Upheaval, unrest, and change have long been traveling companions throughout human history, and these tectonic-shaping forces seem to be fully engaged in 2020.
As I ponder the events of this year, my thoughts travel back to another year of tumult, 1968. Throughout much of 1968, a thoughtful American could have wondered, with much justification, whether the grand experiment of American democracy was on the brink of collapse. Multiple threats were evident: violent anti-war riots were happening on many college campuses; the Tet Offensive underscored an increasing belief that the President and Pentagon had lied to the American people about ‘winning’ the Vietnam war; deep racial divisions fueled violence in multiple cities and was punctuated by the assassination of Martin Luther King; and only a few months later, the political system was rocked by the assassination of presidential candidate Robert Kennedy.
I cannot recall wondering at any moment since 1968 if American democracy was fundamentally threatened, or if the core DNA that defines who we are as a people, as a nation, was threatened with essential alteration. Until 2020. I vividly remember my thoughts and feelings throughout 1968. I wonder, now, what my students are thinking and feeling as 2020 lurches forward?
Human history is mostly evolutionary in its nature, punctuated by moments of life-altering revolutions. Upheaval and unrest are the engine of radical change—both positive and negative—for humans and the societies they create. Solebury students are now witnesses to such upheaval and unrest. A global pandemic has altered everything about how we work, learn, travel, vacation, eat, gather, recreate, interact, and on and on. Layered over this global threat, centuries of systemic racism that was built into the very fabric of our nation at its birth is being challenged in ways no American has ever seen. The names of professional, college, and school sports teams are being changed. The names of schools and colleges are being replaced. Monuments are being removed. The Black Lives Matters movement has focused the nation on its past, present, and its future. Will this be the time when we finally pivot away from systemic racism?
Every day Solebury students are confronted with a nation more divided than at any time since 1860 or 1968, observing a political system incapable of unifying our nation, or offering its people leadership, in the face of a pandemic and a powerful movement for racial equality. Indeed, at the highest levels one of the foundational pillars of our democracy—the peaceful transfer of power—is being questioned and challenged.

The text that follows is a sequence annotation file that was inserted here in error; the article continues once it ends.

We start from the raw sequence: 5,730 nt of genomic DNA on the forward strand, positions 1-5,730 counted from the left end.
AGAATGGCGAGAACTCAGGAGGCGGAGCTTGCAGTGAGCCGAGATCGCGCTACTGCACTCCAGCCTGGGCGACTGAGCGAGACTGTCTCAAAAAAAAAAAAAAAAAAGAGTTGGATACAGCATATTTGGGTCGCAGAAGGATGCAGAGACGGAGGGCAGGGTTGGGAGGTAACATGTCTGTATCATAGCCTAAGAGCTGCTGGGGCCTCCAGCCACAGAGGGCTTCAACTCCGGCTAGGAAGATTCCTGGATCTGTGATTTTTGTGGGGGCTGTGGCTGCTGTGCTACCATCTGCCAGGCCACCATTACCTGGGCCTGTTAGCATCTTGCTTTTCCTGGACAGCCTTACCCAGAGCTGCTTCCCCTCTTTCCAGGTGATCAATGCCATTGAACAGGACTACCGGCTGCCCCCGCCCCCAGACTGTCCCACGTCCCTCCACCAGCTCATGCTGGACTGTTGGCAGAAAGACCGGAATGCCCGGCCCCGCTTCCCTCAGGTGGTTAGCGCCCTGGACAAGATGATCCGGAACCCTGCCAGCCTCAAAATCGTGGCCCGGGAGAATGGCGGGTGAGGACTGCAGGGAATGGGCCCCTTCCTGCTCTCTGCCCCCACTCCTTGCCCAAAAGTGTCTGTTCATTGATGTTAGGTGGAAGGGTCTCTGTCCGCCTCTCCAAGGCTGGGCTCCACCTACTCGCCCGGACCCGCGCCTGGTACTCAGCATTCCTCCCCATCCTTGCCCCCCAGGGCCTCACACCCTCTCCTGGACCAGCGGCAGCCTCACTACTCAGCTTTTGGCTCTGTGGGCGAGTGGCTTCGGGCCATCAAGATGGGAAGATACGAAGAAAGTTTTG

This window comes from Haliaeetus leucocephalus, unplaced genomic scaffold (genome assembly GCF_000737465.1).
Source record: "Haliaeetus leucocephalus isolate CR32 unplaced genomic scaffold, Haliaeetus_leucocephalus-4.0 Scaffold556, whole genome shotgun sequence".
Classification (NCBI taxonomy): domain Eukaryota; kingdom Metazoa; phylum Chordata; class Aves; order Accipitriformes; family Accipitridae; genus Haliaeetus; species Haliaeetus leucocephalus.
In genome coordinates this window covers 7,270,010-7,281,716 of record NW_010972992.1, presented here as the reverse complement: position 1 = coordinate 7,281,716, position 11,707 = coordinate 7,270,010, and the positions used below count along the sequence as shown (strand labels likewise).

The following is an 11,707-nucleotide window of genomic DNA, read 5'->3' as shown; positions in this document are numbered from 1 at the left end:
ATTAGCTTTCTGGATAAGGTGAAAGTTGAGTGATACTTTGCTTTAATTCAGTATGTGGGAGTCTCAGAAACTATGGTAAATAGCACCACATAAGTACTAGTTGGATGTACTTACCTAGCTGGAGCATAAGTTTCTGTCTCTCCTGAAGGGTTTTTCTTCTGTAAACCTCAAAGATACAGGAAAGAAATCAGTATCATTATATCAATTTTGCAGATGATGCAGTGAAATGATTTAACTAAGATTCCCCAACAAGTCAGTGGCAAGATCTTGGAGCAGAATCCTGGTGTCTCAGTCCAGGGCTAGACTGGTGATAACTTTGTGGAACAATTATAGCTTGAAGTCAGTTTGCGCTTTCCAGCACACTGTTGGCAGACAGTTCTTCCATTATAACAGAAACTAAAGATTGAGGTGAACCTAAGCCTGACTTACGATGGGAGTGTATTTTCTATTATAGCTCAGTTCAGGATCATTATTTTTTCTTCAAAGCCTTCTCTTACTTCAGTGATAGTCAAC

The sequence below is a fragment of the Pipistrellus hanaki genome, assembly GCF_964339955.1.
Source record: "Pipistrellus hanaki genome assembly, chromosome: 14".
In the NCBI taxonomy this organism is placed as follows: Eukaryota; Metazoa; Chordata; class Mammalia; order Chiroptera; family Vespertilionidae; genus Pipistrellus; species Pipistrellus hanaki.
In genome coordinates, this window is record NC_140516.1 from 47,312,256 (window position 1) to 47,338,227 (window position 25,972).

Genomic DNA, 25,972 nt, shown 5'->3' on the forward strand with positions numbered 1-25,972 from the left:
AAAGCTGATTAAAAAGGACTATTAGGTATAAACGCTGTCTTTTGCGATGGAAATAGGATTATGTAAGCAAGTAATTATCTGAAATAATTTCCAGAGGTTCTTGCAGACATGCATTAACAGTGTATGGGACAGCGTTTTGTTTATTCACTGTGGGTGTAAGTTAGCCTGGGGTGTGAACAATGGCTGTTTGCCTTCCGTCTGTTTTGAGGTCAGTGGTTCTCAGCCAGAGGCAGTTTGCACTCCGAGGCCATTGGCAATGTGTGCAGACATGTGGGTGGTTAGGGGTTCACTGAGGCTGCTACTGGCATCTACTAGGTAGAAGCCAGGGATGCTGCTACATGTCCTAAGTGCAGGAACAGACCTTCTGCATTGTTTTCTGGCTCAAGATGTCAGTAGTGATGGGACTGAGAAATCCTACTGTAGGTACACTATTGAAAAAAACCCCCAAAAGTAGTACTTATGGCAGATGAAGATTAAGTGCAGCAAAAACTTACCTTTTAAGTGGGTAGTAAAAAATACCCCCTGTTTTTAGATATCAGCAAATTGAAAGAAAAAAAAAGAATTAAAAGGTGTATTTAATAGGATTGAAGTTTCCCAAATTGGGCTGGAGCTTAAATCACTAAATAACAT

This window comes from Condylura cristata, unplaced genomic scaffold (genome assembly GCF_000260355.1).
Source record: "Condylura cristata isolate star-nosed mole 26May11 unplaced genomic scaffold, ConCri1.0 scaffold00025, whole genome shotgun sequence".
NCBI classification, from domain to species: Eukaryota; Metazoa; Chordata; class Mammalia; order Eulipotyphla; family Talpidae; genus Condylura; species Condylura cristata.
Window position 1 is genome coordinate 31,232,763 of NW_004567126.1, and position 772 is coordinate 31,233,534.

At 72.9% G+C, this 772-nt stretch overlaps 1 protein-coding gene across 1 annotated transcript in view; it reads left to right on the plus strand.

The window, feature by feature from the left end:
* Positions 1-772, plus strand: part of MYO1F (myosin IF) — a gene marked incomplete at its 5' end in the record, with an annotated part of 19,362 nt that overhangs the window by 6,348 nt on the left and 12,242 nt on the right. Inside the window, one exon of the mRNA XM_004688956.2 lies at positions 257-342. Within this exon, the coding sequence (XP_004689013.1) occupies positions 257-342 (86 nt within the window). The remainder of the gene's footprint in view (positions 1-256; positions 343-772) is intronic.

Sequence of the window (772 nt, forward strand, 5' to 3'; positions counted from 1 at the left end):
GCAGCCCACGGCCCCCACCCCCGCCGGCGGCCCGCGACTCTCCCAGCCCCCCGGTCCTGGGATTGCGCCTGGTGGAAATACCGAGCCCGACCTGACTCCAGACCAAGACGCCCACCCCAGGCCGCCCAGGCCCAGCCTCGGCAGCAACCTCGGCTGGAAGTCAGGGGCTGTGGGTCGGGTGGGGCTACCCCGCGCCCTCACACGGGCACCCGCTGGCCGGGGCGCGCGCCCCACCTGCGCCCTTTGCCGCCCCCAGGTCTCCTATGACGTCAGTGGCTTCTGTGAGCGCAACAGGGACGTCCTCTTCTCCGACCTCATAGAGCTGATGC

If upheaval and unrest and change permeate the atmosphere that envelops us in 2020, this air is also laced with hope. The young people who populate Solebury School are the most accepting, inclusive, open-minded students I have worked with during my forty-five years in education. They give me hope; they are the future. The BLM movement may just be the thin end of the wedge that finally blows open the door and unleashes a fierce wind that blows through our society and roots out systemic racism from our many institutions, putting us firmly on the path of real change for all Americans. The pandemic has brought into high relief the fundamental divide between haves and have-nots in our society. With this knowledge that we can no longer ignore, or bury, will we now choose to create a society where opportunities abound for all, and not just a few?
I have long held fast to the belief, the hope, that the root of all progress we as a species have made, and will ever make, is education. As I write these words we are 41 days away from the scheduled beginning of classes for the 2020-21 school year. We are four months and a few days hence from March 12th...the date our universe at Solebury was turned upside down by Covid-19. And yet, despite the upheaval, the unrest, and the change in our daily lives, Solebury’s effort to deliver a high-quality education and sustain our community persevered. Whatever the virus holds for us on the opening day of class, September 10, we will continue to offer this robust education and nurturing community.
Upheaval, unrest, and change are undoubtedly never going to be absent from the human experience. Education cannot take a break either.